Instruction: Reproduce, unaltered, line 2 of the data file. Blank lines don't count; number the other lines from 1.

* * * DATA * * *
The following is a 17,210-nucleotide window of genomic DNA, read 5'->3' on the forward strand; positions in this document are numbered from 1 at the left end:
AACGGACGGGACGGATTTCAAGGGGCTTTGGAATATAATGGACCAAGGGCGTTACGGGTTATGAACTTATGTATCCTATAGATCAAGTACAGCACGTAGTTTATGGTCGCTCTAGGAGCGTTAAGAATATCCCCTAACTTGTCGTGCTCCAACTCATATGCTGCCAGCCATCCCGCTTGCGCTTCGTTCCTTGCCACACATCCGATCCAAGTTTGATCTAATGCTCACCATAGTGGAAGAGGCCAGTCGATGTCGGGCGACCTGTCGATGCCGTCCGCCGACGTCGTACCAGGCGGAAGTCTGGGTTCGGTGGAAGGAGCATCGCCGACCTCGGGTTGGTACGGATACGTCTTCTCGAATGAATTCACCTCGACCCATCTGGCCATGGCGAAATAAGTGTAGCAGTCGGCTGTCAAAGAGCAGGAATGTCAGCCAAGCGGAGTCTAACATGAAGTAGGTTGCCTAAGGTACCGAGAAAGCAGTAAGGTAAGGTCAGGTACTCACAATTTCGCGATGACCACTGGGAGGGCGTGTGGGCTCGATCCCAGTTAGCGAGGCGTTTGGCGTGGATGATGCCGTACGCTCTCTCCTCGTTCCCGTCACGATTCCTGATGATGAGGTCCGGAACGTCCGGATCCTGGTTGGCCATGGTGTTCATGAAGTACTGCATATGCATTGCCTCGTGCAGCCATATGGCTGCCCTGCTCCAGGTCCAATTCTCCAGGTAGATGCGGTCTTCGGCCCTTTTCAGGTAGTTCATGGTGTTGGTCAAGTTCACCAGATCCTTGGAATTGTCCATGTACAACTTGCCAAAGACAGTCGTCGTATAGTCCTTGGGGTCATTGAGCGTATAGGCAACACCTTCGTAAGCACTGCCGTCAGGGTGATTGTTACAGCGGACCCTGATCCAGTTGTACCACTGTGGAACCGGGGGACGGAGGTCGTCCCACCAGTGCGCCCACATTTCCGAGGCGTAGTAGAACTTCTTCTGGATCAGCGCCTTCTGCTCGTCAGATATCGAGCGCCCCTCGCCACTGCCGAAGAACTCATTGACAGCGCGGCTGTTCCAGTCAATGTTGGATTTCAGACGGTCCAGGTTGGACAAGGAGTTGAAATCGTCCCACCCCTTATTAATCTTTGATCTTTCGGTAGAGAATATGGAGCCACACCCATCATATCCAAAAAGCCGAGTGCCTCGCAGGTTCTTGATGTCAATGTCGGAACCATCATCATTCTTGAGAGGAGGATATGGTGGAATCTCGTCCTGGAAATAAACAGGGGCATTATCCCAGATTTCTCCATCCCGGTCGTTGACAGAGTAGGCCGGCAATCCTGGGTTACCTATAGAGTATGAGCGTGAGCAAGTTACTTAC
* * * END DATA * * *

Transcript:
AACGGACGGGACGGATTTCAAGGGGCTTTGGAATATAATGGACCAAGGGCGTTACGGGTTATGAACTTATGTATCCTATAGATCAAGTACAGCACGTAGTTTATGGTCGCTCTAGGAGCGTTAAGAATATCCCCTAACTTGTCGTGCTCCAACTCATATGCTGCCAGCCATCCCGCTTGCGCTTCGTTCCTTGCCACACATCCGATCCAAGTTTGATCTAATGCTCACCATAGTGGAAGAGGCCAGTCGATGTCGGGCGACCTGTCGATGCCGTCCGCCGACGTCGTACCAGGCGGAAGTCTGGGTTCGGTGGAAGGAGCATCGCCGACCTCGGGTTGGTACGGATACGTCTTCTCGAATGAATTCACCTCGACCCATCTGGCCATGGCGAAATAAGTGTAGCAGTCGGCTGTCAAAGAGCAGGAATGTCAGCCAAGCGGAGTCTAACATGAAGTAGGTTGCCTAAGGTACCGAGAAAGCAGTAAGGTAAGGTCAGGTACTCACAATTTCGCGATGACCACTGGGAGGGCGTGTGGGCTCGATCCCAGTTAGCGAGGCGTTTGGCGTGGATGATGCCGTACGCTCTCTCCTCGTTCCCGTCACGATTCCTGATGATGAGGTCCGGAACGTCCGGATCCTGGTTGGCCATGGTGTTCATGAAGTACTGCATATGCATTGCCTCGTGCAGCCATATGGCTGCCCTGCTCCAGGTCCAATTCTCCAGGTAGATGCGGTCTTCGGCCCTTTTCAGGTAGTTCATGGTGTTGGTCAAGTTCACCAGATCCTTGGAATTGTCCATGTACAACTTGCCAAAGACAGTCGTCGTATAGTCCTTGGGGTCATTGAGCGTATAGGCAACACCTTCGTAAGCACTGCCGTCAGGGTGATTGTTACAGCGGACCCTGATCCAGTTGTACCACTGTGGAACCGGGGGACGGAGGTCGTCCCACCAGTGCGCCCACATTTCCGAGGCGTAGTAGAACTTCTTCTGGATCAGCGCCTTCTGCTCGTCAGATATCGAGCGCCCCTCGCCACTGCCGAAGAACTCATTGACAGCGCGGCTGTTCCAGTCAATGTTGGATTTCAGACGGTCCAGGTTGGACAAGGAGTTGAAATCGTCCCACCCCTTATTAATCTTTGATCTTTCGGTAGAGAATATGGAGCCACACCCATCATATCCAAAAAGCCGAGTGCCTCGCAGGTTCTTGATGTCAATGTCGGAACCATCATCATTCTTGAGAGGAGGATATGGTGGAATCTCGTCCTGGAAATAAACAGGGGCATTATCCCAGATTTCTCCATCCCGGTCGTTGACAGAGTAGGCCGGCAATCCTGGGTTACCTATAGAGTATGAGCGTGAGCAAGTTACTTAC